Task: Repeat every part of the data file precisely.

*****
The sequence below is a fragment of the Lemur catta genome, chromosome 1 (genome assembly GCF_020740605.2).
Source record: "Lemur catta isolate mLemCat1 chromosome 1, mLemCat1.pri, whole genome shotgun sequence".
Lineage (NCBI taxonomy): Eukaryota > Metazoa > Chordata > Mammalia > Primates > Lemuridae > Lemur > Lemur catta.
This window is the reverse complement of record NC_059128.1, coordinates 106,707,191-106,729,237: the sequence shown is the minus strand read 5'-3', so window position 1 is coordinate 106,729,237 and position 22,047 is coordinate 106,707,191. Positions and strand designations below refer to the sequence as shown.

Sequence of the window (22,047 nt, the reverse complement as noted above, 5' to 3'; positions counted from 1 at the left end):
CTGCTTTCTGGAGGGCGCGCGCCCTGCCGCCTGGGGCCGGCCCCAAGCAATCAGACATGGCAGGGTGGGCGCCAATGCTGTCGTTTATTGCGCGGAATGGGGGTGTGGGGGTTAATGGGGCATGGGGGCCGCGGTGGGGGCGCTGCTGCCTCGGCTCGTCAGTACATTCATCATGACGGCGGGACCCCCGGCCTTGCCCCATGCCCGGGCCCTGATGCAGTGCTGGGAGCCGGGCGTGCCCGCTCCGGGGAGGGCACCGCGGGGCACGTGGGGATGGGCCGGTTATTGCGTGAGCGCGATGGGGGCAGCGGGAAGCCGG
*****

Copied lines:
The sequence below is a fragment of the Lemur catta genome, chromosome 1 (genome assembly GCF_020740605.2).
Source record: "Lemur catta isolate mLemCat1 chromosome 1, mLemCat1.pri, whole genome shotgun sequence".
Lineage (NCBI taxonomy): Eukaryota > Metazoa > Chordata > Mammalia > Primates > Lemuridae > Lemur > Lemur catta.
This window is the reverse complement of record NC_059128.1, coordinates 106,707,191-106,729,237: the sequence shown is the minus strand read 5'-3', so window position 1 is coordinate 106,729,237 and position 22,047 is coordinate 106,707,191. Positions and strand designations below refer to the sequence as shown.

Sequence of the window (22,047 nt, the reverse complement as noted above, 5' to 3'; positions counted from 1 at the left end):
CTGCTTTCTGGAGGGCGCGCGCCCTGCCGCCTGGGGCCGGCCCCAAGCAATCAGACATGGCAGGGTGGGCGCCAATGCTGTCGTTTATTGCGCGGAATGGGGGTGTGGGGGTTAATGGGGCATGGGGGCCGCGGTGGGGGCGCTGCTGCCTCGGCTCGTCAGTACATTCATCATGACGGCGGGACCCCCGGCCTTGCCCCATGCCCGGGCCCTGATGCAGTGCTGGGAGCCGGGCGTGCCCGCTCCGGGGAGGGCACCGCGGGGCACGTGGGGATGGGCCGGTTATTGCGTGAGCGCGATGGGGGCAGCGGGAAGCCGG